2 Risks Investors Might Be Ignoring About Applied Optoelectronics

The stock of broadband fiber network parts supplier Applied Optoelectronics Inc (NASDAQ: AAOI) is down some 30% since its latest quarterly report after hitting record levels in July. The stock is up roughly 175% so far this year. Based on forward expectations, the stock looks pretty cheap, but the drop may not be over if the company can't maintain its revenue and profit momentum.

The cyclical nature of sales

A couple of months ago -- right before AOI's big slump started -- I warned investors of the biggest risks facing tech supply companies: sales cycles. My piece was by no means prophetic, nor do I possess any special insight here. Rather, it's simply about understanding the fact that following a big boom in sales, companies that supply parts used in a more complex final product tend to experience a slowdown.

Such has been the case with AOI. When the company reported on its second quarter last month, it notched another big year-over-year gain in sales, especially in its bread-and-butter internet data center division. However, management warned that the previous momentum was unsustainable as a slowdown is expected in sales to a key data center customer (read Amazon.com). Let's take a look at some of Applied Optoelectronics numbers.

Adding to the problem is that a majority of AOI's sales are concentrated with just a handful of customers. For example, 74% of data center sales came from just two customers during the second quarter. Talk about putting all your eggs in one basket.

The company has been working to establish new customer relationships, but it will take some time for those to account for a meaningful share of sales.

Profits follow sales

A big tailwind for AOI in the last year has been increasing profit margins. In the last quarter, revenue was up 112%, and gross margin increased to 45% compared with 31% last year. As a result, earnings per share were $1.43 compared to $0.03 in the second quarter of 2016.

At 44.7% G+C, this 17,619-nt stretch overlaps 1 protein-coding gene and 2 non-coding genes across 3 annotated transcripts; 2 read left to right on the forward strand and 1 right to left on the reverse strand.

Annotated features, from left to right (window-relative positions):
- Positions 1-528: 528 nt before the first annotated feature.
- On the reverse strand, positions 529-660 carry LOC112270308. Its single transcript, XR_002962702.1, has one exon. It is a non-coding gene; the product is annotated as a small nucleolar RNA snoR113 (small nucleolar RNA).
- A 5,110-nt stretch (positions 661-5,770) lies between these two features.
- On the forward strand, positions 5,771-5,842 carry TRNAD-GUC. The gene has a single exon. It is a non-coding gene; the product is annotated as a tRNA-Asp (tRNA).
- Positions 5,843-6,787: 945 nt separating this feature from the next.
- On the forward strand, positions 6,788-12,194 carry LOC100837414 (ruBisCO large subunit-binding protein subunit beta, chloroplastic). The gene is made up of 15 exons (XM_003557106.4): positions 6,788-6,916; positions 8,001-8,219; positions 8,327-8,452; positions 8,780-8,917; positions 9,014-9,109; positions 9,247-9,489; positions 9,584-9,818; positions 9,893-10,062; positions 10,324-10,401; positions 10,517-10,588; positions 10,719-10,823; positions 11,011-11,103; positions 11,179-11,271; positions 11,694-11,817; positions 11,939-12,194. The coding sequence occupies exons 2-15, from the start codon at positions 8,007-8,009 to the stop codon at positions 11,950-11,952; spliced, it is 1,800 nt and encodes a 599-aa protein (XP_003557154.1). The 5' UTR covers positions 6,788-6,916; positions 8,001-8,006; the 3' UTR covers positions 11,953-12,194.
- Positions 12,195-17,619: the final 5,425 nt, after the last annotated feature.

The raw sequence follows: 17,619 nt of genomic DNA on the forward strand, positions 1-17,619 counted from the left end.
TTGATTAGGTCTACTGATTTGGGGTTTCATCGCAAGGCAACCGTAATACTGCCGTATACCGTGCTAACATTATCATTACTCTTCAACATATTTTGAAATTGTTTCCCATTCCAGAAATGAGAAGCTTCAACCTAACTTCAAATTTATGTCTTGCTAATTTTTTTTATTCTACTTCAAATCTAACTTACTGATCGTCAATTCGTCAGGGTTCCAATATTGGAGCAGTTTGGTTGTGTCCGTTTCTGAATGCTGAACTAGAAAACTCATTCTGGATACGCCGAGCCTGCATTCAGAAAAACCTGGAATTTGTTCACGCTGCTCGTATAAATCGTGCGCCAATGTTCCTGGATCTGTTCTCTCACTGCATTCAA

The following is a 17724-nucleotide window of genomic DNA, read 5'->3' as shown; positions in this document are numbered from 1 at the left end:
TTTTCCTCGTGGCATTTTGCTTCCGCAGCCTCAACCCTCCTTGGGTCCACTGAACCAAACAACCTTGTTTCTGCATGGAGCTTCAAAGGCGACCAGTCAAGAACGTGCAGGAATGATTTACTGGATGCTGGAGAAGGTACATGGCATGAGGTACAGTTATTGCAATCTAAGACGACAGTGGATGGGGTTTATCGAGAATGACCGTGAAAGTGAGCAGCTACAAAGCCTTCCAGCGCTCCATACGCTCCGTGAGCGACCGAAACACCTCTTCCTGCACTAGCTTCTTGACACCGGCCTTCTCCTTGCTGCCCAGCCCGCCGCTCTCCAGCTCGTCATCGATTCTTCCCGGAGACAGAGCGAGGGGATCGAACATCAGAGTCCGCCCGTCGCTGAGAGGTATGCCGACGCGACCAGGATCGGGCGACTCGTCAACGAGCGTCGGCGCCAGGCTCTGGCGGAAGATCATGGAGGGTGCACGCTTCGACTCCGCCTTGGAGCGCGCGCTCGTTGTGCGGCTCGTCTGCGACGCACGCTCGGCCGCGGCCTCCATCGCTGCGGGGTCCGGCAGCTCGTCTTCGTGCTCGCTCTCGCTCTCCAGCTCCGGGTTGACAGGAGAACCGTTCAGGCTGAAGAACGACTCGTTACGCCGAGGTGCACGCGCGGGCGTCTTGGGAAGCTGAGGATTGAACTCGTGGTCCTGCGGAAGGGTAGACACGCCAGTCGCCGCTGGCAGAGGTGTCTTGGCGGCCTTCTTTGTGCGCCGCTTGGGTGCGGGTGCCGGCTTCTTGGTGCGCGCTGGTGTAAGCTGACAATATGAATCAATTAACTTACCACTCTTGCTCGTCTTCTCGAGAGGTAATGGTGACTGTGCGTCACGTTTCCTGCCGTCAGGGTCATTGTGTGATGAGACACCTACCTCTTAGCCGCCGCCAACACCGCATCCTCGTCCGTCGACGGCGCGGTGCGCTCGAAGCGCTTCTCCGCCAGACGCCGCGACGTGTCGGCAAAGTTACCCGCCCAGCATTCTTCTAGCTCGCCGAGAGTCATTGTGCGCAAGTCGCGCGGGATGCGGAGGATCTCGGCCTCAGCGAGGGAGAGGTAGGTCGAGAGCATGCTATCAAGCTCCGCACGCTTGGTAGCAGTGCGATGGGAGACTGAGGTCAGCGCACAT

Why the big boost to profits? AOI still hasn't realized a big enough scale of operations that consistently covers fixed expenses and maximizes profit. With the higher sales in the last year, those costs got covered, and an increasing amount of the income went to the bottom line -- thus, the big percentage gains from a smaller top-line percent increase.

If sales continue to grind higher, AOI could see more big bumps to that bottom figure that matters most. However, that also implies that a drop in sales could see profit margins drop just as dramatically as they rose. What has been a massive tailwind in the last year could turn into a headwind.

Food for thought

After the big pullback, AOI stock may well be a bargain. Its trailing-12-month price-to-earnings ratio is at 19.7, but that number drops to 9.7 using profit expectations in the year to come.

However, with management's new outlook that quarter-over-quarter sequential growth is stalling out from its data center business, there is still risk that this downturn isn't over. The long and the short: Don't chase this stock. If you believe data center build-outs will continue well into the future, buy for the long term, not over speculation of a quick bounce-back to all-time highs.

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Nicholas Rossolillo has no position in any of the stocks mentioned. The Motley Fool owns shares of and recommends Amazon. The Motley Fool has a disclosure policy.